Thank you for making me feel beautiful all the time.  You can’t possibly know what peace I have knowing that you will make Nora feel beautiful, too.  She will grow up believing herself lovely because her dad says so.

Thank you for our family date night.  You knocked on the door instead of just coming in, and you had flowers, and you said, “Is Mallory Harris here?” Thank you for worrying that we don’t have enough date nights.

Thank you for making our home a happy, peaceful place.  Though others from different walks may disagree with our politics and faith, if we invited them over for dinner they would not be able to deny the love they see here.  They would notice that even though I am a young wife and a stay-at-home-mom, I am far from being trapped or unfulfilled.  I am like a “well-watered vine.”  People flourish when they are loved unconditionally.  Your tenderness and kindness have made my life sweet.  And they will make Nora’s life sweet.

Thank you for your dreams and prayers for Nora.  You pray great things for her.  But you don’t pray for her to be wealthy, you pray for her to be satisfied by the treasure that is Christ.  You don’t pray for her to be physically beautiful, you pray for her to be gentle and kind.  You don’t pray for her to be successful, you pray for her to be willing to give up everything for the sake of the Kingdom.  You don’t pray for her to be well-liked, you pray for her to stand on the Gospel of Truth in the face of great adversity.  Yes, you pray great things for her.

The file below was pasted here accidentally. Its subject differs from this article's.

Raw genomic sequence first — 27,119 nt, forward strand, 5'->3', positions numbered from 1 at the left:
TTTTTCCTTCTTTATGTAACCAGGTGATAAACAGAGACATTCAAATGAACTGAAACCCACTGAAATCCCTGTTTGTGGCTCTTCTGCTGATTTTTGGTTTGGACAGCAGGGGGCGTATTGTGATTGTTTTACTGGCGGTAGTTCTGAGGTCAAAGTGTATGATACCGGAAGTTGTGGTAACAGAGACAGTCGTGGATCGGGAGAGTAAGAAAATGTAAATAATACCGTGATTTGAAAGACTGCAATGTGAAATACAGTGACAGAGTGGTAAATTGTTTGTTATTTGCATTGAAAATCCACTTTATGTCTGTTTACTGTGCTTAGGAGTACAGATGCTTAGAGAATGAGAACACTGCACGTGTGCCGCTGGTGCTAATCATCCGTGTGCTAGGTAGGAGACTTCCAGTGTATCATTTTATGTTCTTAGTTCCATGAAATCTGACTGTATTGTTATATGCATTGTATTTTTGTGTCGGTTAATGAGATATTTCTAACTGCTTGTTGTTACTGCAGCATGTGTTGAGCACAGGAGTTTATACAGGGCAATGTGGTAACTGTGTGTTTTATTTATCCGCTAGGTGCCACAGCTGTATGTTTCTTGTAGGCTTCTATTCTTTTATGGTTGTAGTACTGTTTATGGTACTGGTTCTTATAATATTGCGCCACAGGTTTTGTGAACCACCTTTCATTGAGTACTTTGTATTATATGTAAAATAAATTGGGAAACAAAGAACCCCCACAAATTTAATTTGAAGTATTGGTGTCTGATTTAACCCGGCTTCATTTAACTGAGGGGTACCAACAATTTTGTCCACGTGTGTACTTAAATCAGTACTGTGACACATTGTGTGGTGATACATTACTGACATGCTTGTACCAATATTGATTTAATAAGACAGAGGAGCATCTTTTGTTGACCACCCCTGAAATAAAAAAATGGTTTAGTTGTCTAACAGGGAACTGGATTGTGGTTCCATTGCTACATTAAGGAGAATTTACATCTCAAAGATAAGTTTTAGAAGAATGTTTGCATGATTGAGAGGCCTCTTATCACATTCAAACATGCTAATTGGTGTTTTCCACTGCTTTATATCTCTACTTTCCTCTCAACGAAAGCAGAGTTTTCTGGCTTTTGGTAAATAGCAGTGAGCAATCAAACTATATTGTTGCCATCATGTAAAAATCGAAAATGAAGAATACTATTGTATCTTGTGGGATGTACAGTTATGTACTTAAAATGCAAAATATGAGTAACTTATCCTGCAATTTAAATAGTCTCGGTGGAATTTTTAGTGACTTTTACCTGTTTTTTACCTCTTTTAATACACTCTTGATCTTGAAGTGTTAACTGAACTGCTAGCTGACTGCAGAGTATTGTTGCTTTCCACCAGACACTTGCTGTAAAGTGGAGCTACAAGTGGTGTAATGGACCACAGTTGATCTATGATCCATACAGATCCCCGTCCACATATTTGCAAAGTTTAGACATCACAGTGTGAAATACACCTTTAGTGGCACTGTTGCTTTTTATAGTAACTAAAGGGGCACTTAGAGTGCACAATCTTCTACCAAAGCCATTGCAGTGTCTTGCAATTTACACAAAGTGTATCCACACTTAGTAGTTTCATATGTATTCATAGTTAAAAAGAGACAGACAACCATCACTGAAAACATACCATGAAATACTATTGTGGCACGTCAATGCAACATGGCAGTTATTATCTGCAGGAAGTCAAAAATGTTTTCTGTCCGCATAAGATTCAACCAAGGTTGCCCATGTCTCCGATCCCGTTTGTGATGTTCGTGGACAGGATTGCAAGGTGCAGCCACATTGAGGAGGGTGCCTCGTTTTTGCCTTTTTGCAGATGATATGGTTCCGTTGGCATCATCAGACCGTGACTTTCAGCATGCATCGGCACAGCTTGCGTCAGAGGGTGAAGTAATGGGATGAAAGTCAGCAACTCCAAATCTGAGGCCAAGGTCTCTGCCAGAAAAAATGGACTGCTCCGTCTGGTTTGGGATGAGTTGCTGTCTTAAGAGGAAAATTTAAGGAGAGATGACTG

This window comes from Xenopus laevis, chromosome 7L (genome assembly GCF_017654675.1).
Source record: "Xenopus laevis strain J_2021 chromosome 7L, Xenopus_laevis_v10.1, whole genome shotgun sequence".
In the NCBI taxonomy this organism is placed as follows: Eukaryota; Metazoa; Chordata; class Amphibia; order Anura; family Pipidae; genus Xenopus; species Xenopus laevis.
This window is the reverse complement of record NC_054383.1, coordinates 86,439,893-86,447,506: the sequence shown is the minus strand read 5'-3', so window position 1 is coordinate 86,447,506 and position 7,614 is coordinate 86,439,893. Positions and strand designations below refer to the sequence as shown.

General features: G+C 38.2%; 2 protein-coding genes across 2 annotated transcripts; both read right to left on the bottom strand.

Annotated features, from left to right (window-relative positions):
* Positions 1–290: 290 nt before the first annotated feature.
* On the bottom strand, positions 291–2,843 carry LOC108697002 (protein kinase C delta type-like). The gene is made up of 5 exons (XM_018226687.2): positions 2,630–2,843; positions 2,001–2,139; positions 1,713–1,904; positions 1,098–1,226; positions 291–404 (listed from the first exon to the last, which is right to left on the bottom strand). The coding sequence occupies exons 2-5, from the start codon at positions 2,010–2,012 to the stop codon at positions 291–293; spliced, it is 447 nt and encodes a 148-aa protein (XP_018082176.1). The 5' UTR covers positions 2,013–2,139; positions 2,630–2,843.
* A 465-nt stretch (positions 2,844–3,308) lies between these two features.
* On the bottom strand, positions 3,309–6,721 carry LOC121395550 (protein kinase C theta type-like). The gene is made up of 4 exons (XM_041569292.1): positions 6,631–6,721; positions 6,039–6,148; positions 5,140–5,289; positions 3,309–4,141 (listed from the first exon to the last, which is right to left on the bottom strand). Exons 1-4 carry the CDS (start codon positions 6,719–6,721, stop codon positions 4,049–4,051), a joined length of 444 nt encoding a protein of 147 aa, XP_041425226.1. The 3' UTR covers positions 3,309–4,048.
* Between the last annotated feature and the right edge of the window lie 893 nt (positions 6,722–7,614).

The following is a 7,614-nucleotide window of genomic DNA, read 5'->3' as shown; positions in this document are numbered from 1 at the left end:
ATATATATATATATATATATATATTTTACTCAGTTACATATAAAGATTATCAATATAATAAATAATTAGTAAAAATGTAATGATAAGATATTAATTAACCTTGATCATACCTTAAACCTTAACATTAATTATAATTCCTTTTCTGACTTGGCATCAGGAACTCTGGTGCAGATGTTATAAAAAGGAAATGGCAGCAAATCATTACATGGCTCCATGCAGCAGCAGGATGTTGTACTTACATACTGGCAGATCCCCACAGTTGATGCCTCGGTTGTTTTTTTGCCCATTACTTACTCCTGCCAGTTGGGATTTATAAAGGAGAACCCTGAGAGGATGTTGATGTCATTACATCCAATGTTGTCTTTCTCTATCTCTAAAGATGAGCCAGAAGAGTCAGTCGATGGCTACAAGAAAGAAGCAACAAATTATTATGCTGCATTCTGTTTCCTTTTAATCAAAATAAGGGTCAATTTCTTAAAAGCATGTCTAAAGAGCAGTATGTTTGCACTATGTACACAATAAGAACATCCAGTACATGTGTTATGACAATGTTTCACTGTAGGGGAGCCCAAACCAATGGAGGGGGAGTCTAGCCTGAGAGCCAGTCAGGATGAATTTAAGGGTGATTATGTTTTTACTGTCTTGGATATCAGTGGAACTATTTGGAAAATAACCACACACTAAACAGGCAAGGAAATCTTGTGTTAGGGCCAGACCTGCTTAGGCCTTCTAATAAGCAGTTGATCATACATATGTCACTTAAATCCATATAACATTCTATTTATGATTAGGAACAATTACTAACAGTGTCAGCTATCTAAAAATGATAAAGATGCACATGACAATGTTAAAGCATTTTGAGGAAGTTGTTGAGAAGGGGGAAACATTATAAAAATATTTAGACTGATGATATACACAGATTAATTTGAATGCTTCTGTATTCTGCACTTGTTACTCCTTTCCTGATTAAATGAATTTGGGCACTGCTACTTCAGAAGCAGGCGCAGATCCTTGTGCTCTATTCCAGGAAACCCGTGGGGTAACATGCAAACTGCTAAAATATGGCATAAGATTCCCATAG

Your love for Nora has shown my heart new things about how God looks at me.  He looks at me with gentle patience, even when I’m making a fuss.  He looks at me with everlasting love that has nothing to do with how good or pretty or smart or obedient I am.  He looks at me with rejoicing.